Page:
After the circuit court defeats, Mark Fabiani, a spokesman for Gore, said: "Our focus is where it has been all along: Our case is before the Florida Supreme Court. We frankly had no great hopes based on (the cases in Seminole and Martin counties) and we never joined them. We remain confident in our case before the Florida Supreme Court."

That confidence was affirmed later in the day when the state's highest court ruled 4-3 that Circuit Court Judge N. Sanders Sauls erred when he rejected Gore's petition to overturn the certification of Florida's election results, which declared Bush the winner by 537 votes out of nearly six million cast.

The court ordered Sauls to oversee the manual recount of undervotes, but on Friday night he recused himself. Regardless, the counting of the undervotes was near completion in many Florida counties Saturday afternoon when the U.S. Supreme Court agreed to intervene at the Bush camp's request.

"Real progress was being made," said spokesman Chris Lehane.

The high court's intervention hit 23 hours after the Florida Supreme Court granted the recounts, abruptly ending the Gore camp's most hopeful of the 35 days since the election.

"Years from now, we'll be telling our grandchildren about this," Gore told reporters outside the official vice president's residence on Saturday.

His presidential prospects swinging from low to high to low, the final four days of the election dispute were a replay of a raucous and unpredictable Election Night for Gore.

Gore's decision to concede Wednesday was a particularly painful moment of political deja vu. He had come within minutes of publicly conceding the presidential election in the early morning hours of Nov. 8. Based on information from network exit polls and his own aides, the vice president thought he had lost Florida by approximately 50,000 votes, called Bush to offer a private concession, and was taken to the site of a post-election rally to make a concession speech.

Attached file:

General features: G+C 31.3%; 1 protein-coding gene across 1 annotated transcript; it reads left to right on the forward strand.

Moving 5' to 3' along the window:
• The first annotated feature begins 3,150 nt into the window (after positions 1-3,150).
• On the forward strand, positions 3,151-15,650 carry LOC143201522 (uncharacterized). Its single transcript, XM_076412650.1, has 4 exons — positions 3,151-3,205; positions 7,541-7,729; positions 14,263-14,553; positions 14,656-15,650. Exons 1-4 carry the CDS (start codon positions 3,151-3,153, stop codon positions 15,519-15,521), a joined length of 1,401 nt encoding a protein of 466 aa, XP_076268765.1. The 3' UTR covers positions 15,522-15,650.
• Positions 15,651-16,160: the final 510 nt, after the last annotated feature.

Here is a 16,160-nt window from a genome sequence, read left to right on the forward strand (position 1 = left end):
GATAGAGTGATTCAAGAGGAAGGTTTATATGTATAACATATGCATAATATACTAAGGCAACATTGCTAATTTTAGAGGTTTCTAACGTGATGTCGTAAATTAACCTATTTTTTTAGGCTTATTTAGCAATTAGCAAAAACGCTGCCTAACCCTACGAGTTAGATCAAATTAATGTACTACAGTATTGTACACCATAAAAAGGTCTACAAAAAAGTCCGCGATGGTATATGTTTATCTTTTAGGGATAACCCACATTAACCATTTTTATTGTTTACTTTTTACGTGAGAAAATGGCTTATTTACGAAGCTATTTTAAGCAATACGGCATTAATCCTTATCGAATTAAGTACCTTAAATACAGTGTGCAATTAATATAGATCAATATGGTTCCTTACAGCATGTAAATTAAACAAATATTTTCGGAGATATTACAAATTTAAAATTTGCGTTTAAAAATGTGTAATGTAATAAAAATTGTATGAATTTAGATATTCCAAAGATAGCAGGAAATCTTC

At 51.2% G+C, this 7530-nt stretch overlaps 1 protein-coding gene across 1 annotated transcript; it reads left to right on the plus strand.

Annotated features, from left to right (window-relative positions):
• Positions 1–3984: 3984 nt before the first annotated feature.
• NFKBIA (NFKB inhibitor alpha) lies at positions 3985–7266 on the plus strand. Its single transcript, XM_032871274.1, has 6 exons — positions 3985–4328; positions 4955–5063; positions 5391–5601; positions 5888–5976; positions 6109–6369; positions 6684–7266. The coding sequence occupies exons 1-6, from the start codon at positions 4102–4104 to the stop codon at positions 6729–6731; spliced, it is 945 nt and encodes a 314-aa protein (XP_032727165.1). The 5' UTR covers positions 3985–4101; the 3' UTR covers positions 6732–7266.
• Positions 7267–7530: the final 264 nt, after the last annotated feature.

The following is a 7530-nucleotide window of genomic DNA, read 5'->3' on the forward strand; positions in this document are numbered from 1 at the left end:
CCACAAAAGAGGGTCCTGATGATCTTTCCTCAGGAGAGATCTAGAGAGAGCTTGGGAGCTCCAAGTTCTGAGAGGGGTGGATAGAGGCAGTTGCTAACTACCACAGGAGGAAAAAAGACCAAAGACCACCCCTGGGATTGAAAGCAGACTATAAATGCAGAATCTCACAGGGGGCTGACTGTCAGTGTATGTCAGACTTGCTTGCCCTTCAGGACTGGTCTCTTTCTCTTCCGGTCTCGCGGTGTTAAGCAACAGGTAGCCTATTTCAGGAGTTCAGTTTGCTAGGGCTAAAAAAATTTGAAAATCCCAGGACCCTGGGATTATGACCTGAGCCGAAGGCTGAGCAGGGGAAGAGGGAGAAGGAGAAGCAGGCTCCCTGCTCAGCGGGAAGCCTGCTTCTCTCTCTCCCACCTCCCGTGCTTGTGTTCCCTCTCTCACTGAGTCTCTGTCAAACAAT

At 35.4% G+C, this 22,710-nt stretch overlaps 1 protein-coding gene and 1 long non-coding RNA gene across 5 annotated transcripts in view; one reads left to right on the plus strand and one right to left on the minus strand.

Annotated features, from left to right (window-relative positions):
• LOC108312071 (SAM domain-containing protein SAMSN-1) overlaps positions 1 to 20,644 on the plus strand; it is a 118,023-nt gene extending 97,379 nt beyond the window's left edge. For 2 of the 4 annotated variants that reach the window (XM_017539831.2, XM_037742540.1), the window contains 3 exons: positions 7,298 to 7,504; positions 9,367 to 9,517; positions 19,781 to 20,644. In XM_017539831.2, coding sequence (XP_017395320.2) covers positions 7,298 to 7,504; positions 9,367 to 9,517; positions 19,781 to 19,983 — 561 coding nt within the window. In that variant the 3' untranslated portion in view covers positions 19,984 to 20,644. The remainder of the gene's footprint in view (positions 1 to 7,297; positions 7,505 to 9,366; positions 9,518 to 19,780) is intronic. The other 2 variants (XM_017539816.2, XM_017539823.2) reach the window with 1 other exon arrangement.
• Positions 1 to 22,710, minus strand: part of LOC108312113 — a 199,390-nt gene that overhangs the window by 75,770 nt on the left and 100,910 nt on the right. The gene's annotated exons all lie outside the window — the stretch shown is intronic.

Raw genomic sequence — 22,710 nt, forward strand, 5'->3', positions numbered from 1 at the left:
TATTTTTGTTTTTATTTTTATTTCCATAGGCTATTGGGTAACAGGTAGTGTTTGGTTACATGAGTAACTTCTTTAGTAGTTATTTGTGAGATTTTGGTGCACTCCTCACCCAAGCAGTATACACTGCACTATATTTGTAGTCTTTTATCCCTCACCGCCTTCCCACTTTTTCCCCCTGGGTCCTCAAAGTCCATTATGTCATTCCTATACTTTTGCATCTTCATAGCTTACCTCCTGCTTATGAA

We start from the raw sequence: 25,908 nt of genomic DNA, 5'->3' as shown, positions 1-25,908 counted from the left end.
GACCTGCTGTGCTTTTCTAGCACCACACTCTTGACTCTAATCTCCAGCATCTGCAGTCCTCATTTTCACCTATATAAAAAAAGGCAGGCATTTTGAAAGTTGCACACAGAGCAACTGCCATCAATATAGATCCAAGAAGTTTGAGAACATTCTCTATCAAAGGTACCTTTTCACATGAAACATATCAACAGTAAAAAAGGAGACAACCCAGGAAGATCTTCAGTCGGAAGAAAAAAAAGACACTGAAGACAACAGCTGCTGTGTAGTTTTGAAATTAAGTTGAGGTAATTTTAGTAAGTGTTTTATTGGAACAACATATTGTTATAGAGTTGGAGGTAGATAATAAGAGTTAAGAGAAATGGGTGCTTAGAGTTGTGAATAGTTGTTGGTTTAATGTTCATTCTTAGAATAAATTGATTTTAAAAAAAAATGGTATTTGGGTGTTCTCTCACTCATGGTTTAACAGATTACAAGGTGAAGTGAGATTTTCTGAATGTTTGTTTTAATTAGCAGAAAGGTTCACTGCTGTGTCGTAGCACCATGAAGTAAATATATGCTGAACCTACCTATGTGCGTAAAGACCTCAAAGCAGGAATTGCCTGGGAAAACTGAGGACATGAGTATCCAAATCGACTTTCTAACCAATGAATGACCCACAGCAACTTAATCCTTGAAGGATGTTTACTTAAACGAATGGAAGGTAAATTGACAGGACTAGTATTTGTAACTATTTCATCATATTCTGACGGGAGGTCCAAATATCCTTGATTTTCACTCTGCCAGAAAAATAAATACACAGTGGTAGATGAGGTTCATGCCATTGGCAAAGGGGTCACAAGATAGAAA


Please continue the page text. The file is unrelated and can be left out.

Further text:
But Gore aides reached campaign Chairman William Daley and told him that the actual count in Florida had closed to within a few hundred votes. As thousands of Gore supporters waited in the early morning rain in Nashville, it became clear that something was happening within the Gore campaign.

It was. The vice president telephoned Bush to retract his earlier words of concession, which he delivered to Bush when most major news organizations declared Bush the winner. Bush was reportedly not pleased to take the second call.

"Let me make sure I understand," protested Bush, his victory speech in hand. "You're calling me back to retract your concession?"

"You don't have to get snippy about this," Gore protested.

"Let me explain something," Gore continued. "Your younger brother is not the ultimate authority on this." Jeb Bush, the Florida governor and brother of the GOP nominee, had reportedly assured the Texas governor in the wee hours of Wednesday morning that Florida was a done deal.

The Nashville crowd, still waiting for word, was greeted by Daley instead of Gore. "Without being certain of the results in Florida, we simply cannot be certain of the results of the national election," Daley announced shortly after 4 a.m. EST. "I've been in politics a long time, and I don't think there's ever been a night like this one."

But that night was just the beginning of an electoral process that has been unprecedented in more than 100 years. The nation's attention turned to Florida and a month of recounts, ballot challenges, special legislative sessions and lawsuits -- including one that reached the U.S. Supreme Court. But Gore gained few victories along the way, and none of the recounts gave the vice president the votes he needed to overtake Bush.